SKYWARN® Recognition Day acknowledges the contributions of public service volunteers who provide essential weather information as it’s happening. Each year on the first Saturday in December, the day honors those volunteers who pay attention when the wind picks up, or the sky turns dark. Their efforts keep their communities safer by communication warnings to the National Weather Service.
The observance recognizes the vital public service contributions that Amateur Radio operators make during National Weather Service severe weather warning operations. It also strengthens the bond between Amateur Radio operators and the local National Weather Service.
Around the country, nearly 290,000 Skywarn® weather spotters volunteer their time. They identify severe weather that could potentially affect life and property. Spotters warn the National Weather Service of the threat of thunderstorms, tornadoes, and floods.
Skywarn® spotters complete training through a variety of formats and communicate through amateur radio. As members of their community, they’re vital resources both locally and on a national basis.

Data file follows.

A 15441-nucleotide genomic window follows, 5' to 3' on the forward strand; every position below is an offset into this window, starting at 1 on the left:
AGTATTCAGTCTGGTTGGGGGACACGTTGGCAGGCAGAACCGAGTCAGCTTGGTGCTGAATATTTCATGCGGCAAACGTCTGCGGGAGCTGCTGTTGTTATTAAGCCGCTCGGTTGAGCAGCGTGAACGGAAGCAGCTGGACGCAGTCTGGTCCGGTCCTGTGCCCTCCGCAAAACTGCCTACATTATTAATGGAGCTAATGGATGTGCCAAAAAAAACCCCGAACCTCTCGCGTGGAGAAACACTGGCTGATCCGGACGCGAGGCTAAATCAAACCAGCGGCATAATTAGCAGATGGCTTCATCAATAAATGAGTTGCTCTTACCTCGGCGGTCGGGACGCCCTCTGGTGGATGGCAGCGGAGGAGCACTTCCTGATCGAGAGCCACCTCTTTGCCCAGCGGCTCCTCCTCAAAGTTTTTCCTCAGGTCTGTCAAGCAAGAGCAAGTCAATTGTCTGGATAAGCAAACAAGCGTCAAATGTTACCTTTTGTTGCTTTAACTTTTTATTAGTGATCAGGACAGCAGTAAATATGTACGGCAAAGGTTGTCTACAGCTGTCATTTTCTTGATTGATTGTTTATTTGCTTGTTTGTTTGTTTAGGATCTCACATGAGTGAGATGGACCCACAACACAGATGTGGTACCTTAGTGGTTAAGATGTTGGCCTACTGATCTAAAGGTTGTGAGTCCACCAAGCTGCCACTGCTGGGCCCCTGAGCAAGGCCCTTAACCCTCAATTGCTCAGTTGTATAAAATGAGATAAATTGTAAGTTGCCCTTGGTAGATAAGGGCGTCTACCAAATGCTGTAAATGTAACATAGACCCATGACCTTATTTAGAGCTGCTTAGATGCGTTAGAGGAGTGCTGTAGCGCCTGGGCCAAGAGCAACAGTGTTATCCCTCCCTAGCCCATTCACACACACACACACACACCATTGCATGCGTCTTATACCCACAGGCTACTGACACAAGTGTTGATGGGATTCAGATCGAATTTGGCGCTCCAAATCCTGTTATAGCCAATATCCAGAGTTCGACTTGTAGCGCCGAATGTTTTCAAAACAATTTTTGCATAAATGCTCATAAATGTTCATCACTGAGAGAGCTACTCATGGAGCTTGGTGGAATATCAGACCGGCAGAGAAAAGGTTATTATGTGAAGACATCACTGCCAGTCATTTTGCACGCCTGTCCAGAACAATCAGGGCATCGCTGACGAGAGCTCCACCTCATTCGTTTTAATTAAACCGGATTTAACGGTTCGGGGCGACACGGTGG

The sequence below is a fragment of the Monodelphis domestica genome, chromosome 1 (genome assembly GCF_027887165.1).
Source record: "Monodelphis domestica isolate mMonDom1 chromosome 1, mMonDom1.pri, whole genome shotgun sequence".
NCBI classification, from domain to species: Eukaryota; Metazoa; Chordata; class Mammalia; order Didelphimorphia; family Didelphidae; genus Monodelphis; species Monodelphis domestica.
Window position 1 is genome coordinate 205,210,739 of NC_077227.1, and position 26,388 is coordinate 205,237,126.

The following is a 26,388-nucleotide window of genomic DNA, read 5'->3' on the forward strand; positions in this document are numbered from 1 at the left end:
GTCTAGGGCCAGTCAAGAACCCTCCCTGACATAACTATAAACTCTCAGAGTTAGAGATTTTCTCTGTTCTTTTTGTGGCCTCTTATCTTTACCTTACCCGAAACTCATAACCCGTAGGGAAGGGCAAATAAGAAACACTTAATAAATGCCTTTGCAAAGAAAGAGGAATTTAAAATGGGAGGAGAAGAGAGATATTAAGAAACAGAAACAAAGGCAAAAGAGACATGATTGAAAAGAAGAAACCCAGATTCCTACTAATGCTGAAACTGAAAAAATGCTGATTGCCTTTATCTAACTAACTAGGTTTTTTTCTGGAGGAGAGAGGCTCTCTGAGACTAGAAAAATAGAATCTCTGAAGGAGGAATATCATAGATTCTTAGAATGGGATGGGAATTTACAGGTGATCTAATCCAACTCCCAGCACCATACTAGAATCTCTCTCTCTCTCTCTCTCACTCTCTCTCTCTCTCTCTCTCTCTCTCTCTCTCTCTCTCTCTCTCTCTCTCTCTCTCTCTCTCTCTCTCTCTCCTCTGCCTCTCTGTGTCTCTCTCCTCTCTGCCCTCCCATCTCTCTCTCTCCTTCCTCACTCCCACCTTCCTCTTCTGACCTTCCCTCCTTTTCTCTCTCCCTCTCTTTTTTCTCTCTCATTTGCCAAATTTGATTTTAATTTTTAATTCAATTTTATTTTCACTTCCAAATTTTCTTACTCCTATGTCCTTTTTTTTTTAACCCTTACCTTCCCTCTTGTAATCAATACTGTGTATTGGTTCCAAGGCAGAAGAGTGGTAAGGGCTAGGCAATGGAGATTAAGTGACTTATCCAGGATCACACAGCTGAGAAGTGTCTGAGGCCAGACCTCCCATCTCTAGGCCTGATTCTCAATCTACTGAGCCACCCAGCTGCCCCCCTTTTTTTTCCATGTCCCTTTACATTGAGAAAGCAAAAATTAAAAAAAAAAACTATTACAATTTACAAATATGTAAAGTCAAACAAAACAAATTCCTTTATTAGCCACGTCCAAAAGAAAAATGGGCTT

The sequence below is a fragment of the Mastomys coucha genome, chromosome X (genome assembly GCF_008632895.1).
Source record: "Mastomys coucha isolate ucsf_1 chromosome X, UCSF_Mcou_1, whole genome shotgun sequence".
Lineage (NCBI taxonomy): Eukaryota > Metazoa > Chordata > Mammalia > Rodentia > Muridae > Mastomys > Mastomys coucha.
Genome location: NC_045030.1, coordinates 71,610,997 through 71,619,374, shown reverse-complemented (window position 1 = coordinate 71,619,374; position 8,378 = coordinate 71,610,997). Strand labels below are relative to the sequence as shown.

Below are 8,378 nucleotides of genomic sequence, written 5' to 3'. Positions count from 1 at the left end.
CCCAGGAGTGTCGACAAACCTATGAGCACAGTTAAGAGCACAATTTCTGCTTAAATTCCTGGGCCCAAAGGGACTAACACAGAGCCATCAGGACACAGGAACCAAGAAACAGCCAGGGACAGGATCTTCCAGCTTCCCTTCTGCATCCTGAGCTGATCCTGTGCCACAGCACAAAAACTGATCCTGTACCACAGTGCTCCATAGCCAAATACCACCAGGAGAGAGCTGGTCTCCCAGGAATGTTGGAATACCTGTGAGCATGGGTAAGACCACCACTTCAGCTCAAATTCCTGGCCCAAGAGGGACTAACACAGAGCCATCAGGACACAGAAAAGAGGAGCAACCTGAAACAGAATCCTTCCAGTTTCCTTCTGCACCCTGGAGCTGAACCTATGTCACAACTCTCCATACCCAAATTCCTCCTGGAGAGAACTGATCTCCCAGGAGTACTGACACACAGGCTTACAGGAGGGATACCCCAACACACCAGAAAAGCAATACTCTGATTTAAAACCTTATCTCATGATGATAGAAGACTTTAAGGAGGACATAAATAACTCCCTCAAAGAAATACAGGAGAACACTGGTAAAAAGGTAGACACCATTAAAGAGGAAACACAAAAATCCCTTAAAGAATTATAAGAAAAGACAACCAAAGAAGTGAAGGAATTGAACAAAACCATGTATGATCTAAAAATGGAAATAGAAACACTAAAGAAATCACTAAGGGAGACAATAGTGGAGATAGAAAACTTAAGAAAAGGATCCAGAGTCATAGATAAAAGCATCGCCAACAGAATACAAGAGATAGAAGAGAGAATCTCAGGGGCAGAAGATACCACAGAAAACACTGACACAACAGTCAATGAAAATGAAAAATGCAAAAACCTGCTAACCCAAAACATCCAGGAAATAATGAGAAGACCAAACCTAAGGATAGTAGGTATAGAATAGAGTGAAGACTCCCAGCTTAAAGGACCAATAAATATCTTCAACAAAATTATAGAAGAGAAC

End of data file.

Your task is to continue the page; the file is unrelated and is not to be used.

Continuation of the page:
HOW TO OBSERVE #SkywarnRecognitionDay
If you are a SKYWARN radio operator, you can participate in SKYWARN Recognition Day by visiting a National Weather Service office or by contacting other radio operators. To learn more about becoming a SKYWARN spotter, go to skywarn.org. Use #SkywarnRecognitionDay to post on social media.
SKYWARN® RECOGNITION DAY HISTORY
The National Weather Service and the American Radio Relay League (ARRL) created SKYWARN Recognition Day in 1999 to recognize the importance that amateur radio provides during severe weather. Many NWS offices acquire real-time weather information from amateur radio operators in the field. These operators, for example, may report the position of a tornado, the height of floodwaters, or damaging wind speeds during hurricanes. All of this information is critical to the mission of the NWS, which is to preserve life and property. The special day celebrates these contributions by amateur radio operators.